From the first trials of internet-based psychological therapies in the early 2000s, results have been compelling. Interest in e-therapies continues to grow among mental health professionals working in both primary and secondary care, funders, planners, and service users.

The end of psychiatry as we know it?

E-therapies offer very cost-effective solutions for the many people who experience mild to moderate high-prevalence mental health problems like depression and anxiety, and who have problems accessing a psychological therapist in-person.

E-therapy researcher Gavin Andrews, Professor of Psychiatry at the University of New South Wales, even joked about “the end of psychiatry as we know it,” and claimed e-therapies can be twice as effective as seeing a psychiatrist or psychologist in person.

Te Pou’s interest in e-therapy

Te Pou has had a long-term interest in promoting talking therapies and e-therapy provides an increasingly popular option for those seeking help for mental health problems.

Within stepped care models of service delivery, e-therapies can provide a low-intensity form of treatment with or without clinical support, particularly in primary care, where a general practitioner can easily refer a person to an e-therapy programme or a helpful website, and then provide follow-up. If the low-intensity approach is not helpful, then a more intensive intervention may be needed.

Beating the Blues

One e-therapy which has a number of randomised clinical trials behind it and has been recommended by NICE  for use in the National Health Service in the UK for many years is Beating the Blues, and it’s recently been made available free to the user within primary care in New Zealand.

Like most e-therapies, Beating the Blues is based on cognitive behavioural therapy but there are few available that are integrated into primary care as this one is, with links back to the person’s health provider. Should the person’s condition worsen and they start using any suicidal language while doing the programme, the health practitioner is alerted and can provide support.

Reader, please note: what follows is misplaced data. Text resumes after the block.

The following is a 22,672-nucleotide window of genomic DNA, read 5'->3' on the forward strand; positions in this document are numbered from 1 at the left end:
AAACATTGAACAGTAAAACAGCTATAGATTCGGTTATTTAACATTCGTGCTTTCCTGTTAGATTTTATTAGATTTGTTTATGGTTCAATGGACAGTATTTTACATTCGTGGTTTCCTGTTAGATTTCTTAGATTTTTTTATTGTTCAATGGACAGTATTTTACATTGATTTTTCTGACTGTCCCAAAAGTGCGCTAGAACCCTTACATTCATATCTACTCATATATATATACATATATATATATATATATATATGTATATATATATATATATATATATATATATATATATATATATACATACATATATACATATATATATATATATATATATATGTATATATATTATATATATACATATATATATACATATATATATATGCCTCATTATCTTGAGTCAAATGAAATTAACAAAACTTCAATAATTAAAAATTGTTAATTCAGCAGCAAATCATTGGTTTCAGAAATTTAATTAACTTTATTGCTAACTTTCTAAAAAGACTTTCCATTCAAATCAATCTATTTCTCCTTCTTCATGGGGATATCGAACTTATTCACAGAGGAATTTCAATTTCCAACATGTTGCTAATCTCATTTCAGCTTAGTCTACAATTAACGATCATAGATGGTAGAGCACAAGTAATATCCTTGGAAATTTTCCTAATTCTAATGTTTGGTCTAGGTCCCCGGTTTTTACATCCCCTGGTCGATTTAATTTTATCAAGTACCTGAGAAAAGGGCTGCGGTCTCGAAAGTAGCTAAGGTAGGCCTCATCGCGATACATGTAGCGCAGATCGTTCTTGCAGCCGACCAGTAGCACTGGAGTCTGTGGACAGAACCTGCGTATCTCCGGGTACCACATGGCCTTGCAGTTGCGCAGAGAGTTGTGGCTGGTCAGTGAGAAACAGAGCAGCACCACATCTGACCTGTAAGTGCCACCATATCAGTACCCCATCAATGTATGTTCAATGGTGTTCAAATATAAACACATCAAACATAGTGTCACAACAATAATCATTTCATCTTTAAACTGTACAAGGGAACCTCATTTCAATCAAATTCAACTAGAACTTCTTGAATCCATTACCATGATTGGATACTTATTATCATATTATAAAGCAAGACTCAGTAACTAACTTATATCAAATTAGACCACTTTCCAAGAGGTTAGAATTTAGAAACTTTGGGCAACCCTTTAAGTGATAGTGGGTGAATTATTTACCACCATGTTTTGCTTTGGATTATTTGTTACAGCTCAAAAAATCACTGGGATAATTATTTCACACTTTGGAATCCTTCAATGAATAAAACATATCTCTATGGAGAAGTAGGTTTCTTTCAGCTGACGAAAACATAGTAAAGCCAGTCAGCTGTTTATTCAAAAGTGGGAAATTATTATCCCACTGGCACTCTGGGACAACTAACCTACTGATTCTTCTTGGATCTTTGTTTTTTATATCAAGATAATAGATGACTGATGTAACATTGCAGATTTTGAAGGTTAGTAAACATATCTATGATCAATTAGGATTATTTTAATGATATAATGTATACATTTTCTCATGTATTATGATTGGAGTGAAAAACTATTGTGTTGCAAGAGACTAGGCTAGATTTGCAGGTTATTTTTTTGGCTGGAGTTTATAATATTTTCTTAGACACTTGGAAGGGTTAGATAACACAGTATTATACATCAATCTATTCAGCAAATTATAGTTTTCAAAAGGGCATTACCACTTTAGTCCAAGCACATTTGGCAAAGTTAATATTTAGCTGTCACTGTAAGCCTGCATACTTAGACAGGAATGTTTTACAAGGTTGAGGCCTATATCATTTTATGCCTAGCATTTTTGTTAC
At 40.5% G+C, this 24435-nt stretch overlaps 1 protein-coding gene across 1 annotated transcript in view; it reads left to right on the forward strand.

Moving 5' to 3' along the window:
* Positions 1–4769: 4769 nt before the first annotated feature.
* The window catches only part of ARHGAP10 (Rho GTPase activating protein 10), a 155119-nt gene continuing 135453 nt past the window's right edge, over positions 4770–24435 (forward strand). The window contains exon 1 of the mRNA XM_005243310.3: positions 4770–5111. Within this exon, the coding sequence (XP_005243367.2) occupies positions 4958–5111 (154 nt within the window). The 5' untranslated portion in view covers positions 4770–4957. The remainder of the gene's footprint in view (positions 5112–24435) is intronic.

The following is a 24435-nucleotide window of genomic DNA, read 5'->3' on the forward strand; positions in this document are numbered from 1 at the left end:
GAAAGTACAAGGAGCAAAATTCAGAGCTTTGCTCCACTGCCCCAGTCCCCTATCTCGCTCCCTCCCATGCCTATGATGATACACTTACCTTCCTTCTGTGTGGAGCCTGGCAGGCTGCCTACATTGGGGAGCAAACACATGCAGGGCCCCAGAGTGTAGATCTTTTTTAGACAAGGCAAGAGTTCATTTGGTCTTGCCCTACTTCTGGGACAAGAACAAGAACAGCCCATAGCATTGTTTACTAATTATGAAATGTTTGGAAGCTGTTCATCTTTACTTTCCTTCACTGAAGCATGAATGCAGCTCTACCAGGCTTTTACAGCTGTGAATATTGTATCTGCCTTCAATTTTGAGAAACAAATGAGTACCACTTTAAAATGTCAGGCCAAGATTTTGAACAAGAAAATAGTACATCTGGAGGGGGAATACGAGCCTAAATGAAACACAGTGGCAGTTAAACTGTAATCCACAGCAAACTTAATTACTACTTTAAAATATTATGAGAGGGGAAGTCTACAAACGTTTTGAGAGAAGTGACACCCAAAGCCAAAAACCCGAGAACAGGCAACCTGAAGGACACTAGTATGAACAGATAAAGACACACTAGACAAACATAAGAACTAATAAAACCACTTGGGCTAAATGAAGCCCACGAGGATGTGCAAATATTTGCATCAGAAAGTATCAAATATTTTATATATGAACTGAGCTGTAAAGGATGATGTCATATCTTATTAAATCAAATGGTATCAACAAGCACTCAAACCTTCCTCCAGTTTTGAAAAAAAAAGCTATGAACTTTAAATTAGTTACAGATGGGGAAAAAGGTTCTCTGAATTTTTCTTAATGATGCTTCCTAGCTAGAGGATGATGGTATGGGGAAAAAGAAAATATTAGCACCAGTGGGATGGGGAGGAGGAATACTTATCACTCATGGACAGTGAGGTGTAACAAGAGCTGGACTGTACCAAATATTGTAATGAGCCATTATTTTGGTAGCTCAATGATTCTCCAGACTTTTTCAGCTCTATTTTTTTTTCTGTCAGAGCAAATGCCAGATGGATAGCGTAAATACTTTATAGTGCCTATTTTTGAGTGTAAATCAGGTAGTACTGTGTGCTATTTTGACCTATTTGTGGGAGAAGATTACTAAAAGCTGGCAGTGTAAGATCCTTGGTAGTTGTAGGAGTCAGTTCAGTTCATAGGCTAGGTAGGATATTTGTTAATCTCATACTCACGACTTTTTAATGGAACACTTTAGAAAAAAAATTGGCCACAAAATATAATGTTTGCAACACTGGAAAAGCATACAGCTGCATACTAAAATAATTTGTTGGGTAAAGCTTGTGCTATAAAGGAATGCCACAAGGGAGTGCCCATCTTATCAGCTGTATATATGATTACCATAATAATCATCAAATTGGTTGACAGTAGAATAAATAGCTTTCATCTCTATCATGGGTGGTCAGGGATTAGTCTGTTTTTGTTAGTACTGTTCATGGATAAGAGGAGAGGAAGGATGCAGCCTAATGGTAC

The programme was trialled some years ago in Northland, with positive results, and there is anecdotal evidence that it’s being well received elsewhere.

New Zealand e-therapy for young people - SPARX

In New Zealand, we’ve been developing our own forms of e-therapy.

In 2008, under Associate Professor Sally Merry’s leadership, Auckland University developed a computer-based programme for young people which allows them to choose and design avatars to guide them through seven games, and restore balance in imaginary worlds.

SPARX was evaluated with a large randomised controlled trial completed in 2009. The results were very promising, and were published in the BMJ last year. Since then further research has been undertaken, and an online tool for health professionals to support the use of SPARX in clinical practice is being developed with funding from the Health Research Council.

The Journal for New Zealanders with mild to moderate depression

The Journal is another online programme for New Zealanders with mild to moderate depression or anxiety, based on problem solving therapy.

It can be freely accessed through the website of the National Depression Initiative. Fronted by Sir John Kirwan and psychiatrists Lyndy Matthews and Simon Hatcher, who also helped develop the programme itself, The Journal has been visited by thousands of New Zealanders since its launch in 2008, again with very positive results.

Over 80 per cent of users who have completed three or more of the six sessions have reported improvements in their mood whether or not they have completed the programme.